A study by MIT neuroscientists into how seemingly similar neuronal subtypes drive locomotion in the fruit fly reveals an unexpected diversity as the brain’s commands were relayed to muscle fibers. A sequence of experiments found a dramatic difference between the two nerve cells: One neuron scrambled to adjust to different changes by the other, but received no requital in response when circumstances were reversed.
The findings, published in the Journal of Neuroscience, suggest that these subclasses of neurons, which are also found abundantly in people and many other animals, exhibit a previously unappreciated diversity in their propensity to respond to changes, a key property known as “synaptic plasticity.” Synaptic plasticity is considered an essential mechanism of how learning and memory occur in the brain, and aberrations in the process are likely central to disorders such as autism.
“By seeing that these two different types of motor neurons actually show very distinct types of plasticity, that’s exciting because it means it’s not just one thing happening,” says senior author Troy Littleton, a member of The Picower Institute for Learning and Memory and the Menicon Professor of Neuroscience in MIT’s departments of Biology and of Brain and Cognitive Sciences. “There’s multiple types of things that can be altered to change connectivity within the neuromuscular system.”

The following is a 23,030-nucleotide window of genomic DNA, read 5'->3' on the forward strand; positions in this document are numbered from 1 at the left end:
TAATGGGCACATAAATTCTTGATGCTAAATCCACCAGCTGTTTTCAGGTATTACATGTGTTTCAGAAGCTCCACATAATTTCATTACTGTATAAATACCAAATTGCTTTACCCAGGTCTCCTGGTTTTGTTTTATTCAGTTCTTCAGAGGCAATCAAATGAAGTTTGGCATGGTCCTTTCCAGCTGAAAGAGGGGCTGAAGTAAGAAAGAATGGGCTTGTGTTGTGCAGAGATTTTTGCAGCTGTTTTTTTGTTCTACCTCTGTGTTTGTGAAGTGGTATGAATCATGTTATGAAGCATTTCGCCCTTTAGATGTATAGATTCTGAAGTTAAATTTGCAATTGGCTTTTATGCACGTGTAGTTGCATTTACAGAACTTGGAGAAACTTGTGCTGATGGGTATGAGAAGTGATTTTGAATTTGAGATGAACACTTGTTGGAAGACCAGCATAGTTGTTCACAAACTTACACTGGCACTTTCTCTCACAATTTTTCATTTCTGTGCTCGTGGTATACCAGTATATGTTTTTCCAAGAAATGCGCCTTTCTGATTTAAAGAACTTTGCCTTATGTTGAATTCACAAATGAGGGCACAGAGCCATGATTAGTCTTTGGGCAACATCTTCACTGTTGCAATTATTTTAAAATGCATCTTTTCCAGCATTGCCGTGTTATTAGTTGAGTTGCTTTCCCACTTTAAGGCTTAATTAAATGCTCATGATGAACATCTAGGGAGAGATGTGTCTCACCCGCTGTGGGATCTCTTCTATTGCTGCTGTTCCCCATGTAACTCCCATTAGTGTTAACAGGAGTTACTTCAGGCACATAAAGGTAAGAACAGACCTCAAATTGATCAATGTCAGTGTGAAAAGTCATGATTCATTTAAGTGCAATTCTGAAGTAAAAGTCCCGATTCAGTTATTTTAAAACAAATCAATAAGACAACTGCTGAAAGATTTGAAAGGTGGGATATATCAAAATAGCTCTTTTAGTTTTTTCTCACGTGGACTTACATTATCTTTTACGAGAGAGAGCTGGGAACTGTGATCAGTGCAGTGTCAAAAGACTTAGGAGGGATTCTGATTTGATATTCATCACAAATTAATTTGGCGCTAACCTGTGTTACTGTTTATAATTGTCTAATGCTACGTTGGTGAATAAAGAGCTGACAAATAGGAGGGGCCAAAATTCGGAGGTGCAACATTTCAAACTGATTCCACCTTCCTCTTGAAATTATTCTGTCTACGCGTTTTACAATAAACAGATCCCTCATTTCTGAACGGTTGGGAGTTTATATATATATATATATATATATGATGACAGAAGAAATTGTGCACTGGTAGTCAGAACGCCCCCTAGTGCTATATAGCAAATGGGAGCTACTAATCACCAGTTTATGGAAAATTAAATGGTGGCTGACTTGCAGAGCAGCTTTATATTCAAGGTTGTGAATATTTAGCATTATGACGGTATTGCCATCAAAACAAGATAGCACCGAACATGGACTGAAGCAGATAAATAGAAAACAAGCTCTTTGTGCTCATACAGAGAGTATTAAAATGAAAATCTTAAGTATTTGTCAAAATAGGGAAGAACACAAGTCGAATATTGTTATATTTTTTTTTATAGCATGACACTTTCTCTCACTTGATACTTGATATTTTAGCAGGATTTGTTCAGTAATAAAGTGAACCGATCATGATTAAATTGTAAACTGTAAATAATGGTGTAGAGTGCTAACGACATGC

Tonic and phasic neurons
Both of the neurons work in the same way, by emitting the neurotransmitter glutamate onto their connections, or synapses, with the muscles. But these two neurons do so with different styles. The “tonic” neuron, which connects only to a single muscle, emits its glutamate at a constant but low rate while the muscle is active. Meanwhile, the “phasic” neuron connects to a whole group of muscles and jumps in with a strong quick pulse of activity to spring the muscles into action.
Heading into the study, Littleton and lead author Nicole Aponte-Santiago PhD '20 were curious to explore whether these different neurons compete or cooperate to drive the muscle fibers, and if they exhibited different plasticity when their functions were altered. To get started on what ultimately became her dissertation research, Aponte-Santiago developed the means to tailor genetic alterations specifically in each of the two neurons.
“The reason we were able to answer these questions in the first place was because we produced tools to start differentially manipulating one neuron versus the other one, or label one versus the other one,” says Aponte-Santiago, who earned her PhD in Littleton’s lab earlier this spring and is now a postdoc at the University of California at San Francisco.
With genetic access to each neuron, Aponte-Santiago distinctly labeled them to watch each one grow in fly larvae as they developed. She saw that the tonic neuron reached the muscle first and that the phasic one connected to the muscle later. She also observed that unlike in mammals, the neurons did not compete to control the muscle but remained side by side, each contributing in its characteristic way to the total electrical activity needed to drive movement.